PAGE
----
Getting higher blends of ethanol in the marketplace continues to be frustrating, even with the approval of E15 (15% ethanol).
The biggest problem continues to be roadblocks by oil companies, according to American Coalition for Ethanol Senior Vice President Ron Lamberty, who compared the sale and use of E15 to premium gasoline. “If you total (all the) vehicles that could use E15, we’re closing in on 15 million vehicles,” said Lamberty, which is 20% of the vehicles on the road. In contrast, about 12% of total cars are supposed to use premium gas, according to their owners manuals, but only 3% of the gas sold is premium. “Oil companies demand that marketers put premium in their stations … oil companies ban E15 sales,” said Lamberty. Ron Lamberty, ACE Senior VP
Following Lamberty at the ACE annual conference this week, Dean Drake of the DeFour Group talked about the next chapter for ethanol blend fuels.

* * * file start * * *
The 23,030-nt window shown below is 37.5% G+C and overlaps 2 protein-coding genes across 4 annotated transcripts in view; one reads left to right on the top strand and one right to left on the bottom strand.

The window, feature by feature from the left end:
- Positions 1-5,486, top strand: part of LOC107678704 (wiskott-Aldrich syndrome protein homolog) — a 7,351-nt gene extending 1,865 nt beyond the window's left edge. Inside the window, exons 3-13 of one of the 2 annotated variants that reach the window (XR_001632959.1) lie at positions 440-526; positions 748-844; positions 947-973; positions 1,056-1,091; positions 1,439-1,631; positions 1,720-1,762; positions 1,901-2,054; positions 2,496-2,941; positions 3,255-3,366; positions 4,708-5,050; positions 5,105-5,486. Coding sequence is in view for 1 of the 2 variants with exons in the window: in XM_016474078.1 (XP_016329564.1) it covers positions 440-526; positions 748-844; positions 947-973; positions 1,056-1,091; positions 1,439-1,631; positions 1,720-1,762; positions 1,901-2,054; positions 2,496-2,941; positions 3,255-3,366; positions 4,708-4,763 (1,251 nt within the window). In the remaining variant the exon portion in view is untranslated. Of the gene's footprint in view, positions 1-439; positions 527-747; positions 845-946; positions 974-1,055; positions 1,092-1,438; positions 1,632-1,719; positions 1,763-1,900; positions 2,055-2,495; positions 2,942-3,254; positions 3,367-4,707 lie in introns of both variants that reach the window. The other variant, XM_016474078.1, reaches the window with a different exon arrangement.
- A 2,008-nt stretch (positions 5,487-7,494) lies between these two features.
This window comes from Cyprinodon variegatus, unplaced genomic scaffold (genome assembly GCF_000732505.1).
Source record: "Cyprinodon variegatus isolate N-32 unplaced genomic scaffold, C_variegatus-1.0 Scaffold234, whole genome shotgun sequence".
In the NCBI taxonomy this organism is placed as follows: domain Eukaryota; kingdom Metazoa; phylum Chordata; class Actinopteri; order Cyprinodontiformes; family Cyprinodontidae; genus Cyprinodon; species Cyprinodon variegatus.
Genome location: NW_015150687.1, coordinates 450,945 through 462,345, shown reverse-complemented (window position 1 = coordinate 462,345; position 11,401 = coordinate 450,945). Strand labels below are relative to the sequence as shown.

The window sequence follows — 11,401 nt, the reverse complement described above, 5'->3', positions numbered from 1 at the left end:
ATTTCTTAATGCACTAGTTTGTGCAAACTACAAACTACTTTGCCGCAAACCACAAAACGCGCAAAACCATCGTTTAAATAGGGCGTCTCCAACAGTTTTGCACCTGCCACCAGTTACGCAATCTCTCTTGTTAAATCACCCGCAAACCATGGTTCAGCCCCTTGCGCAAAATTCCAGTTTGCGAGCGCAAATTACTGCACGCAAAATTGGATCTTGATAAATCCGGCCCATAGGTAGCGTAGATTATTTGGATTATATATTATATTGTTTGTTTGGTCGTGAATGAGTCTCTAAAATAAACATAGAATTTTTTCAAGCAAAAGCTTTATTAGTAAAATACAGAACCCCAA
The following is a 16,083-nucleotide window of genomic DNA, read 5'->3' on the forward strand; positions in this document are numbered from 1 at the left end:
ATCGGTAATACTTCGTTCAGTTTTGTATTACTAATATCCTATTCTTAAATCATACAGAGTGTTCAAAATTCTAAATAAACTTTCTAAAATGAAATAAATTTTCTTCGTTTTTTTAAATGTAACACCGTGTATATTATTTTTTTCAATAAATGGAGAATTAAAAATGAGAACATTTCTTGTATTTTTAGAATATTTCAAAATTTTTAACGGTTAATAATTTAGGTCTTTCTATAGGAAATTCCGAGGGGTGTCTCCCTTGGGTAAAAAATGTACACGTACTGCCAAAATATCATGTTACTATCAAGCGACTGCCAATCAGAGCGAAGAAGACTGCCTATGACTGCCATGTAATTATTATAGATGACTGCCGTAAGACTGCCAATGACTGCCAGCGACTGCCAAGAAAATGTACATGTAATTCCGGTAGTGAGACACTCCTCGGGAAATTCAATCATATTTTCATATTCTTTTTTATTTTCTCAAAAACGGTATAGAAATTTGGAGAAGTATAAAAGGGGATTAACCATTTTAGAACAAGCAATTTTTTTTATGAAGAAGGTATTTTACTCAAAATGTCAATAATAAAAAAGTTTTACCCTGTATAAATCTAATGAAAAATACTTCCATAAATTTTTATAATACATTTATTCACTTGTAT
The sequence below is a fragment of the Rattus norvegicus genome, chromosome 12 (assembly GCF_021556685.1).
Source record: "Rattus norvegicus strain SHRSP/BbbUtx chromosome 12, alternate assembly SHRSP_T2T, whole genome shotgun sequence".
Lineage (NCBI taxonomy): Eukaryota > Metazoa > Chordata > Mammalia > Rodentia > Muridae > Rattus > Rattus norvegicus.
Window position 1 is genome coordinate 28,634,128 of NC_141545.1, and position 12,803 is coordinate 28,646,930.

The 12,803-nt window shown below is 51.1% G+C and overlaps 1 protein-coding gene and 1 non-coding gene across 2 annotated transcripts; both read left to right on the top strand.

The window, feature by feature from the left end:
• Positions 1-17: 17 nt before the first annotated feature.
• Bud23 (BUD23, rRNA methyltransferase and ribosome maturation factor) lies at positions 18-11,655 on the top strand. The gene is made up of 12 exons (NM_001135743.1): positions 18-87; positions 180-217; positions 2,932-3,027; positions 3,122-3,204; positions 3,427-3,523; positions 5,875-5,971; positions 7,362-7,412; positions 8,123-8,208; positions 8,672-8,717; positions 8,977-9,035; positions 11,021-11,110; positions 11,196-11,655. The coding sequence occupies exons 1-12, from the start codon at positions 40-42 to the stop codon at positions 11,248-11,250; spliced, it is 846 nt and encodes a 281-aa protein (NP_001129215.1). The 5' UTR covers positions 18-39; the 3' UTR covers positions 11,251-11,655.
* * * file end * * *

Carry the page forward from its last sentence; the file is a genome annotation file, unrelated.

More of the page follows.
Drake, who spent 34 years with General Motors, says increasing ethanol blends will require significant cooperation between automakers, government, and the ethanol industry. “Neither oil nor ethanol by themselves are a perfect transportation fuel, largely because of octane,” said Drake. “Gasoline is the king when it comes to energy density, but it also has a fairly low octane rating. Ethanol, while having less energy, has a very high octane rating.”
He talked about the potential for what he calls “eco-performance” fuels. “What we’re talking about here is a fuel that would be widely available that would allow auto manufacturers to build advanced vehicles,” he said.
Learn more here: Dean Drake, DeFour Group